removing pencil marks

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How do you remove pencil marks from wood before sanding/finishing? How do you mark wood when you're planning the cuts and doing the initial layout?
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I usually just make the marks with whatever's handy (I keep pencils in the shop so they're usually handy) and sand them out. I've been known to erase the marks, though. Erasers work just as well on wood as they do paper.
Puckdropper
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Ummm, doesn't sanding remove the pencil marks?
I mark with a pencil normally unless I'm really looking for a perfect fit in which case I use a marking knife. Cheers, cc
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On Sun, 16 Sep 2007 20:34:39 -0700, "William Andersen"

Alcohol.
Depends. Dovetails and fine marks: knife. Others: Pencil
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What a bunch of idiots. Thats what they make erasers for.
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AMEN !!! Lou

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William Andersen skreiv:

Naphta works fine.
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Don't press so hard, and then sand it off.
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name wrote:

As does denatured alcohol.
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Jack Novak
Buffalo, NY - USA
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William Andersen wrote:

They come off automatically as I plane, scrape and sand. I try to make them on the light side, and not crush lots of fibers as I mark. I make my most precise marks with knives, not pencils.

Chalk, crayons, and pencils, maybe even a Sharpie on ends that I know will get cut off. I use a lot of crayons on rough lumber.
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By sanding. Or with a card scraper.

Mechanical pencil with 0.5mm lead for most purposes, marking knife for dovetails and fine details.
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Doug Miller (alphageek at milmac dot com)
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Thanks for the ideas. I think the lead in the pencil I used was too soft, and the pine was soft, oo. It was easy to see, but an eraser didn't remove it all and it took more sanding than I intended. Sanding just seem to push the lead further into the wood and spread it.
wrote:

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wrote:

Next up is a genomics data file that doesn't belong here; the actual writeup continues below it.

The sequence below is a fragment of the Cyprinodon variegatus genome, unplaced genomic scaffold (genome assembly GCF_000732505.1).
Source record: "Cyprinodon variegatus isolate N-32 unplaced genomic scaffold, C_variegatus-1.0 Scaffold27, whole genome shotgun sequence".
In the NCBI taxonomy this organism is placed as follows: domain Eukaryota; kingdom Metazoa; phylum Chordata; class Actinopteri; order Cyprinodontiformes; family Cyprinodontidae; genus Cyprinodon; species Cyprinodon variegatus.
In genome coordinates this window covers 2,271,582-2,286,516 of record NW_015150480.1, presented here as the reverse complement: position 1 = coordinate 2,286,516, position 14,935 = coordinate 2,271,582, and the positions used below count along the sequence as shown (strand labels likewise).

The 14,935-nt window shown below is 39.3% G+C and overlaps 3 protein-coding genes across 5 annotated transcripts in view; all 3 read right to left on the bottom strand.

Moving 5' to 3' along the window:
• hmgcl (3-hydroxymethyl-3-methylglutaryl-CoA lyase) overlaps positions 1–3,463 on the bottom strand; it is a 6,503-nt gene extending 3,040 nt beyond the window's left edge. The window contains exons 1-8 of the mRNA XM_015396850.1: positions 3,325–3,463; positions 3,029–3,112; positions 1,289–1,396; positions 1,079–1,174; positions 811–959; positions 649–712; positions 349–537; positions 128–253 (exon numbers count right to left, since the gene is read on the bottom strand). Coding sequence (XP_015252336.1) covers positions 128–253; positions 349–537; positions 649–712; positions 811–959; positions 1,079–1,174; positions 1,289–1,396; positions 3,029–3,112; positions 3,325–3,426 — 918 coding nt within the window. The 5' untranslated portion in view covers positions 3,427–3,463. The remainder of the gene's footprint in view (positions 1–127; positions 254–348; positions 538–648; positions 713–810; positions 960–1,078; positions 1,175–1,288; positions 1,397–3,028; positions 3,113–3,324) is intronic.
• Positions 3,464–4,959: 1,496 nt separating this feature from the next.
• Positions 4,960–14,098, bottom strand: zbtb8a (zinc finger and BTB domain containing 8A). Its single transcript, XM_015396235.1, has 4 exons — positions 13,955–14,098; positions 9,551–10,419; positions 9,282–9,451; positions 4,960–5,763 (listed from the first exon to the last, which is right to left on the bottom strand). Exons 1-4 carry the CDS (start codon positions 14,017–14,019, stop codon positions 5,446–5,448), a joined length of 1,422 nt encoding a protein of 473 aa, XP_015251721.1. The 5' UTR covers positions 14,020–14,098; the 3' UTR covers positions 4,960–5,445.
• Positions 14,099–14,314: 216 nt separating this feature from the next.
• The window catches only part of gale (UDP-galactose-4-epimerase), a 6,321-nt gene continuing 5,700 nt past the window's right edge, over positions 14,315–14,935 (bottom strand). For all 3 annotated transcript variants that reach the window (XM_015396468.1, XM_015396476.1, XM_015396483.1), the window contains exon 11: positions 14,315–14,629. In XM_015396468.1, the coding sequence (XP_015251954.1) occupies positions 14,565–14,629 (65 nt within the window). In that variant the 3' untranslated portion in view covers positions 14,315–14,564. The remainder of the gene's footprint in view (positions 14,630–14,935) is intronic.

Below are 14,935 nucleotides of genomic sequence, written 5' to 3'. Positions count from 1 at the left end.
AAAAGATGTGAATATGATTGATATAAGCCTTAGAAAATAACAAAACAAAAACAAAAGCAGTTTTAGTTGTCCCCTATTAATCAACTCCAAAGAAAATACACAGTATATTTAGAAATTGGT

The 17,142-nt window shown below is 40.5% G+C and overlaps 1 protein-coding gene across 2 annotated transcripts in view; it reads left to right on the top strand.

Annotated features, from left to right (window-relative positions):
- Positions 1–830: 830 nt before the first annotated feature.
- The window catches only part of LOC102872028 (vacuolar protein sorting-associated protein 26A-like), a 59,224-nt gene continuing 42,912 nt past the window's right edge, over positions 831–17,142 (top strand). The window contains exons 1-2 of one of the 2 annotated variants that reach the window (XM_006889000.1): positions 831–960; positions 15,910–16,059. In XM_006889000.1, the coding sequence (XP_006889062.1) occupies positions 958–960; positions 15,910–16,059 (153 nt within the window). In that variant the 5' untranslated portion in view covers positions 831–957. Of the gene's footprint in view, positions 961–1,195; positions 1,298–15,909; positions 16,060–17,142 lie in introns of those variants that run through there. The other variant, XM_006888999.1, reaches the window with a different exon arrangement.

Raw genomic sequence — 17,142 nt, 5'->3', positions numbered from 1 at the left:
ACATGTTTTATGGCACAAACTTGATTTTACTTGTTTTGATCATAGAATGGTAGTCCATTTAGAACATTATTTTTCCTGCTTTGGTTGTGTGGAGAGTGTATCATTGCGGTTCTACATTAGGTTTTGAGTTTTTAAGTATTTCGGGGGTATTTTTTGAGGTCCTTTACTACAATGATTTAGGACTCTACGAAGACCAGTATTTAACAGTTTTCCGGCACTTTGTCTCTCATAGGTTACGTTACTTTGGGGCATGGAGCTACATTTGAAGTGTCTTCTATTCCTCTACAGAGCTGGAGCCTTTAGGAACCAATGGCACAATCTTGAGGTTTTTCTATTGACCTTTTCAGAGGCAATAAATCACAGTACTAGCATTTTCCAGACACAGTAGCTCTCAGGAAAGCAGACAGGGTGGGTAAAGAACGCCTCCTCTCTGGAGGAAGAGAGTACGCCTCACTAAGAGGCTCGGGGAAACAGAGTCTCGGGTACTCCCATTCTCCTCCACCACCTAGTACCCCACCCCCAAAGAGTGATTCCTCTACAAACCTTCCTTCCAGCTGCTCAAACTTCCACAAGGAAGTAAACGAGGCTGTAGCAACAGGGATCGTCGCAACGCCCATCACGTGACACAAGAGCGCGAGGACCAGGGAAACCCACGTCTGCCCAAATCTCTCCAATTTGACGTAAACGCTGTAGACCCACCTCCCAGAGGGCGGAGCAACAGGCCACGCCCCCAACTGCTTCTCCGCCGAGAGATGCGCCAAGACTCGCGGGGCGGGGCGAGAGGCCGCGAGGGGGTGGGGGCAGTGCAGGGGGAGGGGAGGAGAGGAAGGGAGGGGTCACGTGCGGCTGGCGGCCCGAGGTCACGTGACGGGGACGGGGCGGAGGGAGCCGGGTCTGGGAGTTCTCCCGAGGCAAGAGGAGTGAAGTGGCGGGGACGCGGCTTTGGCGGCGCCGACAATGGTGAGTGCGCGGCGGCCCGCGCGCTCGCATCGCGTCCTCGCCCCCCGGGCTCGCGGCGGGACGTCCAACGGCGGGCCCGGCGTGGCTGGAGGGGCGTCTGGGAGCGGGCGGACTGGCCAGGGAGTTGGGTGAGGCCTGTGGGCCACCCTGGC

If it's taking more than a few of passes with a sander to remove the marks then I would think you are marking too hard (and maybe with a soft lead). I typically use No. 2B or 2HB lead in my mechanical pencils and can remove sanding marks in no time with the ROS. I might add, the most time spent removing pencil marks for me, is on the first grit. I suspect this is because I'm essentially getting the piece flat. Subsequent grits remove pencil marks much quicker. On a side note, when I am sanding, to make sure I'm hitting all the spots evenly, I mark "squiggles" across the work with a pencil between each grit. This way, I can make sure that I'm hitting all spots evenly (ie. no pencil marks left anywhere). Cheers, cc
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Thanks for the answers. I guess the lead in the pencil was too soft, and the pine was soft, too. The eraser diddn't do a good job and I had to sand more than I wanted to, as the lead just seemed to get worked deeper into the wood and spread a bit to the sides of the initial mark.
wrote:

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With softer woods you can use masking tape on the wood when possible. It makes it easier to get a cleaner mark, and it prevent splintering in softer woods like pine or cedar. It also makes a blind cat like me see the lines easier on tape when I use a .3 or.5mm pencil. A cautionary note, get the tape off as soon as you are done with it. Tape can leave a residue especially if left too long.
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Rich Harris

"William Andersen" < snipped-for-privacy@cox.net> wrote in message
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For most of my marks, things like direction to plane, part numbers, and alignment marks I use chalk instead of pencil.
For layout lines where chalk would be too wide I use pencil but bear down very lightly.
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If I'm using pencil I sort of hold it so it's nearly parallel to the surface of the wood and then the point doesn't jab in as much. This is also helpful when marking open pored woods like red oak or really checky wood like a lot of the jarrah/kari I see. White chalk is good too, but for some reason I never seem to have it around.
JP
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Measure with a micrometer. Mark with chalk. Cut with an ax.
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And hammer to fit.
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Doug Miller (alphageek at milmac dot com)
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